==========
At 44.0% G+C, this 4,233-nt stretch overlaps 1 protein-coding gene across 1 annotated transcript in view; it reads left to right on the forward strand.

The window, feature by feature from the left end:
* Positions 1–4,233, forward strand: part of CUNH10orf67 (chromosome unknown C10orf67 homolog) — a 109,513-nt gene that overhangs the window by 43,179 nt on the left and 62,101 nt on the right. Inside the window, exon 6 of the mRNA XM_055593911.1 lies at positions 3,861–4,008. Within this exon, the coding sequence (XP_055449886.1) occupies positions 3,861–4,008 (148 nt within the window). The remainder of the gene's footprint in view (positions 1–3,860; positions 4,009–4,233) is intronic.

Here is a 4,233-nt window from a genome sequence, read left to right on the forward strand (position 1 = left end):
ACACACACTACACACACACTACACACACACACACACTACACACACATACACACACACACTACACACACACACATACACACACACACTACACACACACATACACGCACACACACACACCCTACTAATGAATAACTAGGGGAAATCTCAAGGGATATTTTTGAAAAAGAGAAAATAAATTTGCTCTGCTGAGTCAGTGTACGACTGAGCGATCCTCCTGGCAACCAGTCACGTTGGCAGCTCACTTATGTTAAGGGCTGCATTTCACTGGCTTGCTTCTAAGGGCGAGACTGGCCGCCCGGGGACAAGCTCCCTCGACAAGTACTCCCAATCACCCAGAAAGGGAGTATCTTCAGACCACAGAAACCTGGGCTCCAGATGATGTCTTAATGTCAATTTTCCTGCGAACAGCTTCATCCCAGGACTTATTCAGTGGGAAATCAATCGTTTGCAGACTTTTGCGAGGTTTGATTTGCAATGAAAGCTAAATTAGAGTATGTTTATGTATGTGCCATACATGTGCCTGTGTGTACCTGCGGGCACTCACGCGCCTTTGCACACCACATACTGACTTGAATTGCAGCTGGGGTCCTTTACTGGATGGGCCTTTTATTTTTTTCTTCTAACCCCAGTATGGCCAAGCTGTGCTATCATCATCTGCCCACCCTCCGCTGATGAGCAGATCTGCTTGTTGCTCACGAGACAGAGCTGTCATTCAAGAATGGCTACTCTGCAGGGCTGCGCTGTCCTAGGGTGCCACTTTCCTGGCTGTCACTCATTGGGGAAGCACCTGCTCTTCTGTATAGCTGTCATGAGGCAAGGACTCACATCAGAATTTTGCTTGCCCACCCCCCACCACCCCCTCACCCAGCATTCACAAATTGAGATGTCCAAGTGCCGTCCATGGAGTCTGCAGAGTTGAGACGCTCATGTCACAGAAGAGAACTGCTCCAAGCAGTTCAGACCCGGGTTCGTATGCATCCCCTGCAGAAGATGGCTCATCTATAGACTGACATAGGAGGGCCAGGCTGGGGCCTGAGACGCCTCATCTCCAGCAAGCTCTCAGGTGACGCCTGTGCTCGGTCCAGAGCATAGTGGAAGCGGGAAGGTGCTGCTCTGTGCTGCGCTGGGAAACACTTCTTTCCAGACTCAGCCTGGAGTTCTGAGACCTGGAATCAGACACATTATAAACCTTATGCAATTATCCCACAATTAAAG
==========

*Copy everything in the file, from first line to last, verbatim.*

At 44.0% G+C, this 4,233-nt stretch overlaps 1 protein-coding gene across 1 annotated transcript in view; it reads left to right on the forward strand.

The window, feature by feature from the left end:
* Positions 1–4,233, forward strand: part of CUNH10orf67 (chromosome unknown C10orf67 homolog) — a 109,513-nt gene that overhangs the window by 43,179 nt on the left and 62,101 nt on the right. Inside the window, exon 6 of the mRNA XM_055593911.1 lies at positions 3,861–4,008. Within this exon, the coding sequence (XP_055449886.1) occupies positions 3,861–4,008 (148 nt within the window). The remainder of the gene's footprint in view (positions 1–3,860; positions 4,009–4,233) is intronic.

Here is a 4,233-nt window from a genome sequence, read left to right on the forward strand (position 1 = left end):
ACACACACTACACACACACTACACACACACACACACTACACACACATACACACACACACTACACACACACACATACACACACACACTACACACACACATACACGCACACACACACACCCTACTAATGAATAACTAGGGGAAATCTCAAGGGATATTTTTGAAAAAGAGAAAATAAATTTGCTCTGCTGAGTCAGTGTACGACTGAGCGATCCTCCTGGCAACCAGTCACGTTGGCAGCTCACTTATGTTAAGGGCTGCATTTCACTGGCTTGCTTCTAAGGGCGAGACTGGCCGCCCGGGGACAAGCTCCCTCGACAAGTACTCCCAATCACCCAGAAAGGGAGTATCTTCAGACCACAGAAACCTGGGCTCCAGATGATGTCTTAATGTCAATTTTCCTGCGAACAGCTTCATCCCAGGACTTATTCAGTGGGAAATCAATCGTTTGCAGACTTTTGCGAGGTTTGATTTGCAATGAAAGCTAAATTAGAGTATGTTTATGTATGTGCCATACATGTGCCTGTGTGTACCTGCGGGCACTCACGCGCCTTTGCACACCACATACTGACTTGAATTGCAGCTGGGGTCCTTTACTGGATGGGCCTTTTATTTTTTTCTTCTAACCCCAGTATGGCCAAGCTGTGCTATCATCATCTGCCCACCCTCCGCTGATGAGCAGATCTGCTTGTTGCTCACGAGACAGAGCTGTCATTCAAGAATGGCTACTCTGCAGGGCTGCGCTGTCCTAGGGTGCCACTTTCCTGGCTGTCACTCATTGGGGAAGCACCTGCTCTTCTGTATAGCTGTCATGAGGCAAGGACTCACATCAGAATTTTGCTTGCCCACCCCCCACCACCCCCTCACCCAGCATTCACAAATTGAGATGTCCAAGTGCCGTCCATGGAGTCTGCAGAGTTGAGACGCTCATGTCACAGAAGAGAACTGCTCCAAGCAGTTCAGACCCGGGTTCGTATGCATCCCCTGCAGAAGATGGCTCATCTATAGACTGACATAGGAGGGCCAGGCTGGGGCCTGAGACGCCTCATCTCCAGCAAGCTCTCAGGTGACGCCTGTGCTCGGTCCAGAGCATAGTGGAAGCGGGAAGGTGCTGCTCTGTGCTGCGCTGGGAAACACTTCTTTCCAGACTCAGCCTGGAGTTCTGAGACCTGGAATCAGACACATTATAAACCTTATGCAATTATCCCACAATTAAAG